The Real Reason Ozzy Osbourne Left Black Sabbath

Apart from David Bowie, it's hard to name any artist who has reinvented himself as many times as Ozzy Osbourne. From legendary Black Sabbath frontman to one of the most definitive 1980s metal artist to a lovable, bumbling reality show dad to ... whatever combination of all of those things he is these days, he has both seen and been it all, while crafting a solid legacy as heavy metal's official "Prince of Darkness" all along. It's not exactly a bad career, especially considering Osbourne's notoriously challenging life. He endured all sorts of tragedies as a child, his problems with substance abuse have been massive, and he has struggled with Parkinson's disease in his later years. Even when his career was resurrected after Black Sabbath, his guitarist and creative partner, Randy Rhoads, promptly died in a freak plane accident. Awful stuff, through and through. 

About Osbourne's original stint with Black Sabbath, though. It's a known fact that the Ozzman parted ways with the heavy metal pioneers in 1979 – but why would he have done that? Did he somehow hate being the singer of a super-popular band, or something? Let's take a look at the real reason Ozzy Osbourne left Black Sabbath.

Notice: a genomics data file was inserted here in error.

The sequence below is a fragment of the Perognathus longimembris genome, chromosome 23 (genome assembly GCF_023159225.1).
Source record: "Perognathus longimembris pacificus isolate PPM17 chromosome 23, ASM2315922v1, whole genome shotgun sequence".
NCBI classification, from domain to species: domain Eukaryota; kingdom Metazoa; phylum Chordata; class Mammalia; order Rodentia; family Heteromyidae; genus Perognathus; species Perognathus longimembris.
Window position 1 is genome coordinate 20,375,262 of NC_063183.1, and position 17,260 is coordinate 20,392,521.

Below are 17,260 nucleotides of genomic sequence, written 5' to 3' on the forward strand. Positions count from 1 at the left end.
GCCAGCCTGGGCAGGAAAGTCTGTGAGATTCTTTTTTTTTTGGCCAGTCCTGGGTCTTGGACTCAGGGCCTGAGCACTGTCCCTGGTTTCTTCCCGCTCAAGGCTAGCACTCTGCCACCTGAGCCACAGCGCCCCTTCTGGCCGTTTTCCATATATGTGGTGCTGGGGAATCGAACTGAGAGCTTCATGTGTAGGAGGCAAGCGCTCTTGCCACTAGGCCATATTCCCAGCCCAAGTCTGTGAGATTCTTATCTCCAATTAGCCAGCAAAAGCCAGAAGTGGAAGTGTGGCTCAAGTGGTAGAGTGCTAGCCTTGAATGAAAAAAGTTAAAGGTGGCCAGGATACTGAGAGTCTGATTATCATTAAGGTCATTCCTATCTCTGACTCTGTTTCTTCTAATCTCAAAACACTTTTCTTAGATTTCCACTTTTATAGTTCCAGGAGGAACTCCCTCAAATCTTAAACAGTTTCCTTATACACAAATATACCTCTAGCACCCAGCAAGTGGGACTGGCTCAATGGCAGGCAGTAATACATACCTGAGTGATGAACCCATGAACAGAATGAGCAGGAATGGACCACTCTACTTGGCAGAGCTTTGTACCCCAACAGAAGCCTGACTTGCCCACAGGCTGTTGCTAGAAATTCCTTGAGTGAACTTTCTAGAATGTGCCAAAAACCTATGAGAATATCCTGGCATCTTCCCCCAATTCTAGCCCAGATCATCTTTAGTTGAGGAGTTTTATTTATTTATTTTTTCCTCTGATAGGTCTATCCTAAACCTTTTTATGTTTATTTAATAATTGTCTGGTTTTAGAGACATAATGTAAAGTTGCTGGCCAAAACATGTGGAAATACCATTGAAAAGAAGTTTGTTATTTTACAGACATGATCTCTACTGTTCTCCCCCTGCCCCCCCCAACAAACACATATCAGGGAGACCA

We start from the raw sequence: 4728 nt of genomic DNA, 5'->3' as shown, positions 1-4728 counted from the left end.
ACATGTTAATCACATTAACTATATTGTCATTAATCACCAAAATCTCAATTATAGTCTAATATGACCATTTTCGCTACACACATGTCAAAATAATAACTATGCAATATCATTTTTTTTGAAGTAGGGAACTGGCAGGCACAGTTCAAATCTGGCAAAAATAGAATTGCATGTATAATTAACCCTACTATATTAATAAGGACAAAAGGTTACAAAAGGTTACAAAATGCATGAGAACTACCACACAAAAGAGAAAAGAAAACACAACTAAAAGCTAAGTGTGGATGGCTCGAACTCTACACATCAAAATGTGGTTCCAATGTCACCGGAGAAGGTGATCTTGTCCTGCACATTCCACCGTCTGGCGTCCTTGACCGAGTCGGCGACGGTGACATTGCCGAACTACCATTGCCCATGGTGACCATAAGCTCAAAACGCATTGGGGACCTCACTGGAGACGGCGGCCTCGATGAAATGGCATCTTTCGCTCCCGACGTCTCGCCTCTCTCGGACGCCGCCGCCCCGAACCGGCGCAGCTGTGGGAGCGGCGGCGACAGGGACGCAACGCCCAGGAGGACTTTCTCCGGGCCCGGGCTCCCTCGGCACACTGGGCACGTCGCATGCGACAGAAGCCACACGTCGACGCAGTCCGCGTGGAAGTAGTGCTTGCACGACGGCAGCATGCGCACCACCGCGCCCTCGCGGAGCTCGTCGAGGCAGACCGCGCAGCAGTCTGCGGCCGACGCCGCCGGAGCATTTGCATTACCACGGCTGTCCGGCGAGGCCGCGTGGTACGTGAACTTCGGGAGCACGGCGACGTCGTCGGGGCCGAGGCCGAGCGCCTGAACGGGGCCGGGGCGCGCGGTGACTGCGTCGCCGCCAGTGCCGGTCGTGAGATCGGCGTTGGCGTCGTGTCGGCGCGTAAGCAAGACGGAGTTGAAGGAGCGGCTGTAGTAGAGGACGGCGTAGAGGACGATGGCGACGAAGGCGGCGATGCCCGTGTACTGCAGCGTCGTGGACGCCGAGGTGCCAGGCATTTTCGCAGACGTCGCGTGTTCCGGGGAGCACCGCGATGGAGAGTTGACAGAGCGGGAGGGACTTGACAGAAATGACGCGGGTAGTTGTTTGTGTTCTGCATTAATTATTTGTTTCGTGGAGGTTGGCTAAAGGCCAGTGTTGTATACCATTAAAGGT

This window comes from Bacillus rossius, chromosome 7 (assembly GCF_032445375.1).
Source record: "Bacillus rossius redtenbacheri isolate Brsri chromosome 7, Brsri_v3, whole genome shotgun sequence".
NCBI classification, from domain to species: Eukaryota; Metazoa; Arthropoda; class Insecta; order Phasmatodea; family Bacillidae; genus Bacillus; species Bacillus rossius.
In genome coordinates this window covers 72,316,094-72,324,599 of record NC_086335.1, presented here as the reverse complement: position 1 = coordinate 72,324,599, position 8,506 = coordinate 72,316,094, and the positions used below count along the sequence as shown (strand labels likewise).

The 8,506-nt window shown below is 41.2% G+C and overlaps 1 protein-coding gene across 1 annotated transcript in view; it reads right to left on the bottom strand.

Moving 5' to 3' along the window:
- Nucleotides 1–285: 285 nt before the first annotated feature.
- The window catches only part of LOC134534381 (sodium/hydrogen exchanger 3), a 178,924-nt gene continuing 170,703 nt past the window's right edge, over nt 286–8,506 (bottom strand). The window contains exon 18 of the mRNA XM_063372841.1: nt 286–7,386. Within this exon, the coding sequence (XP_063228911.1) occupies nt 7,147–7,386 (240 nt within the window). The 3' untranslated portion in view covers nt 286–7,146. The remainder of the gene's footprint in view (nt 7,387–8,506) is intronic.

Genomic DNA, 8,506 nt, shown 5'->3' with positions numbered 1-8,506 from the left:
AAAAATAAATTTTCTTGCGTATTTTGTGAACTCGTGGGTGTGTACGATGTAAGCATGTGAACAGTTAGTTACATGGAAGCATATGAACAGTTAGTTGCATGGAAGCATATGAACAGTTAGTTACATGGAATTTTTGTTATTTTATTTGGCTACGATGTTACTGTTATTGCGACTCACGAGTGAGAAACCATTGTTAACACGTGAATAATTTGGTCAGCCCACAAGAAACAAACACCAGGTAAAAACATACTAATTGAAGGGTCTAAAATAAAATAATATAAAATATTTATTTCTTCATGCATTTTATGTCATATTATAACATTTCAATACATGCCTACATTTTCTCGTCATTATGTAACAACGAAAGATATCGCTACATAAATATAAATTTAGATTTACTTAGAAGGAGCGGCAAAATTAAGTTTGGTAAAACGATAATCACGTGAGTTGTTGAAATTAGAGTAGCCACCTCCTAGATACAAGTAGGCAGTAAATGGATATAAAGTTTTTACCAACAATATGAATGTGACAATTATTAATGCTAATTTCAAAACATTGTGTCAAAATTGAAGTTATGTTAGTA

The other members of Black Sabbath couldn't stand Ozzy Osbourne anymore

See, that's the thing. Ozzy Osbourne didn't quit Black Sabbath as much as Black Sabbath quit Ozzy Osbourne. As Jon Wiederhorn of Loudwire tells us, the band found itself in an awful place in 1978. The classic records they're remembered for were long done, and their last two albums had been the disappointing Technical Ecstasy and Never Say Die! Unfortunately, the rejection of their work was especially hard for Osbourne, whose old self-confidence issues returned with a vengeance. The rest of the band wanted to get things back on track with the new album, but the singer's fears and doubts made him hit the bottle hard, and an assortment of drugs even harder.   

After months and months of disappearing acts, excuses and general stupor on Osbourne's part, the other band members (who were also dealing with assorted problems of their own) realized they simply couldn't function with him, and found themselves between a rock and a hard place. Ultimately, rock musicians always choose rock, and after many attempt so get him back on track, Black Sabbath fired the shocked and angry Osbourne on April 27, 1979.